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Facts and Figures 2003

Organized Crime

The FBI's fight against organized crime is unlike other criminal programs. Instead of focusing on individual crimes, the FBI's Organized Crime Program targets the entire organization responsible for a variety of criminal activities. The FBI has found that even if key individuals in an organization are removed, the depth and financial strength of the organization often allows the enterprise to continue.

The FBI focuses its efforts on structured criminal groups that pose the greatest threat to American society. These criminal enterprises include traditional, well-entrenched organizations such as La Cosa Nostra and Italian Organized Crime, Russian/Eurasian Organized Crime, Nigerian Criminal Enterprises, and Asian Criminal Enterprises. Additionally, because many organized crime groups are drawn to the lucrative profits associated with drug trafficking, the FBI also focuses investigations on the Cali, Medellin, and North Coast Colombian drug cartels, Mexican Drug-Trafficking Organizations, and organizations based in the United States.

The dismantling or disruption of major international and national organized criminal enterprises is an area of FBI expertise. The FBI is uniquely qualified to dismantle organizations because of the experience, training and expertise of its Agents, the FBI's presence throughout the country, and its history as a methodical and thorough investigative agency. The FBI's mission is accomplished through sustained, coordinated investigations and the use of the criminal and civil provisions of the RICO statute.


In the early 1990s, Vincent "Chin" Gigante, the Boss of New York's Genovese LCN, was indicted and arrested as a result of the FBI's investigation of LCN infiltration of New York City's construction industry. Gigante was charged with ordering six murders - including that of Gambino LCN Boss John Gotti - and conspiring in three others; he was also charged with labor racketeering and extortion. Feigning mental illness, Gigante had his trial postponed twice, but in June 1997, after being ruled mentally competent, his trial began. Gigante was convicted and sentenced to 12 years in prison. As a result of this investigation, 20 other LCN members were convicted and $4 million in illegally obtained LCN assets were forfeited.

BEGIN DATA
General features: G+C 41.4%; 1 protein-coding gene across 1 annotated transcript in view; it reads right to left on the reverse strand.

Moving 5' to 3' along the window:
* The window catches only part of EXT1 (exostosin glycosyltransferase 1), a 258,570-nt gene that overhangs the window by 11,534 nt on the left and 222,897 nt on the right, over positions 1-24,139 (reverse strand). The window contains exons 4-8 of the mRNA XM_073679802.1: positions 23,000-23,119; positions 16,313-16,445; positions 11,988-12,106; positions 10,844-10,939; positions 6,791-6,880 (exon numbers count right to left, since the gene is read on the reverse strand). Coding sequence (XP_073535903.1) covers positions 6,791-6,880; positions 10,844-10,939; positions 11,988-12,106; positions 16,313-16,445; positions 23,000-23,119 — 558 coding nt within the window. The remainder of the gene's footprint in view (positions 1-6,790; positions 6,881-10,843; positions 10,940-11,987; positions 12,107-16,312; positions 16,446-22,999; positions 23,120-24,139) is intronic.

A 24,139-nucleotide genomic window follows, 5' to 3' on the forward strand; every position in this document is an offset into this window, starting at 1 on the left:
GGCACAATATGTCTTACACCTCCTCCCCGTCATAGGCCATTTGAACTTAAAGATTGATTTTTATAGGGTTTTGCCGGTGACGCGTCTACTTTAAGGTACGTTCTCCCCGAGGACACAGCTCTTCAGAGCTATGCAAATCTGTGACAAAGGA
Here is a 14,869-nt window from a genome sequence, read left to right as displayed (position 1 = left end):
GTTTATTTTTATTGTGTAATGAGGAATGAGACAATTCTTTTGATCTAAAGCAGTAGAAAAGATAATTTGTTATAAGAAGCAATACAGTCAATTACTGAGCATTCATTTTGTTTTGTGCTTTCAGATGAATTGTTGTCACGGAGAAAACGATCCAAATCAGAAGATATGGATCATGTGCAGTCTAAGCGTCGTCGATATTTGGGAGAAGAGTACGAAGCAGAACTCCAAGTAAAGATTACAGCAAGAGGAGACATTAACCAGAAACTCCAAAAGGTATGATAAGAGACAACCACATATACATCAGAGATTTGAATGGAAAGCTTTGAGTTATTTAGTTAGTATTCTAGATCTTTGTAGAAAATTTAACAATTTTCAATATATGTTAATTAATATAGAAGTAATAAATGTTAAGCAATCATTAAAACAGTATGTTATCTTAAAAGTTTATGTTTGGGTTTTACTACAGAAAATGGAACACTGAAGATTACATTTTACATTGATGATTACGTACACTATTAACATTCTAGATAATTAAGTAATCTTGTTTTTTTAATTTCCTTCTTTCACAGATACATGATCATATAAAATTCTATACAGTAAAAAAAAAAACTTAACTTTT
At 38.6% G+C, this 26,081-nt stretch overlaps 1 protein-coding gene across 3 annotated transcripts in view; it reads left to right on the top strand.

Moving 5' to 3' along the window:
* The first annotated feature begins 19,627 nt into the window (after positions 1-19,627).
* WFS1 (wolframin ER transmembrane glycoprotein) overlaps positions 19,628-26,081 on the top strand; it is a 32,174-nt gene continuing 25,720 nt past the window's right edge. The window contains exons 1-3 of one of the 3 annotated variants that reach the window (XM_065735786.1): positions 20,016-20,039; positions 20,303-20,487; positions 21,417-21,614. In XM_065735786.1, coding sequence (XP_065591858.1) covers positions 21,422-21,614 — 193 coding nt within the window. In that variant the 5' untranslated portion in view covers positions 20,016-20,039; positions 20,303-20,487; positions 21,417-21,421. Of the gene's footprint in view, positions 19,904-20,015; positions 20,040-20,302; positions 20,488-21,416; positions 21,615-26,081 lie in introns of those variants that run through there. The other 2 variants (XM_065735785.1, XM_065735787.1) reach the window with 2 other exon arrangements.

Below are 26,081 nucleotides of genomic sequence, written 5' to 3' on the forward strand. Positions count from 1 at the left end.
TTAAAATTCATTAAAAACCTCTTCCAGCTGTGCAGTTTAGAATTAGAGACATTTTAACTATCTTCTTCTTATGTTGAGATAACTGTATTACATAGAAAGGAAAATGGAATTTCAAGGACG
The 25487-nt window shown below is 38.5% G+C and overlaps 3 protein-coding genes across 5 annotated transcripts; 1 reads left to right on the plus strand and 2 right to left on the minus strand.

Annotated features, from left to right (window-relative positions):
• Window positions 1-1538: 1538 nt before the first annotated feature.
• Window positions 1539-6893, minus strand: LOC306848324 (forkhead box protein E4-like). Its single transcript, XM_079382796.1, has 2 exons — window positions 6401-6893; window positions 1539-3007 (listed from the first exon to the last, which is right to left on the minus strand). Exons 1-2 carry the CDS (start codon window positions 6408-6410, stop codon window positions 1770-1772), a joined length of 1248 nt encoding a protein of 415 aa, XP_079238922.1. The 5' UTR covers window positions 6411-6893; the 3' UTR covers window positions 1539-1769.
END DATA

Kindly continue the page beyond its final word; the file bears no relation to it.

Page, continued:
Model of a crime scene
The FBI Laboratory creates crime scene models, like this one of a gang-related shooting, for use in court.

The FBI conducted an undercover operation targeting the drug-trafficking and money-laundering activities of the Colombia-based Diego Montoya-Sanchez organization. This investigation revealed that the Montoya-Sanchez drug-trafficking organization shipped cocaine via Ecuador to Mexico, where it was off-loaded onto trucks for land shipment to Florida, New York, and Montreal, Canada. The FBI used sources at the highest levels within Colombia and successfully engaged high-ranking members of the Montoya-Sanchez drug trafficking organization in a conspiracy to ship 2,000 kilograms of cocaine to the United States from Colombia. The FBI worked with Colombian law enforcement in efforts to locate and arrest Montoya-Sanchez. This investigation served as a case study in international and interagency cooperation. The FBI and Colombian law enforcement worked seamlessly to conduct a highly complex and broad-ranging international investigation which, with the indictment of Montoya-Sanchez, significantly impaired and disrupted the ability of a highly effective transnational criminal enterprise to operate within the United States and Colombia. The increased coordination with foreign law enforcement agencies and entities ensured the operation's ultimate success.





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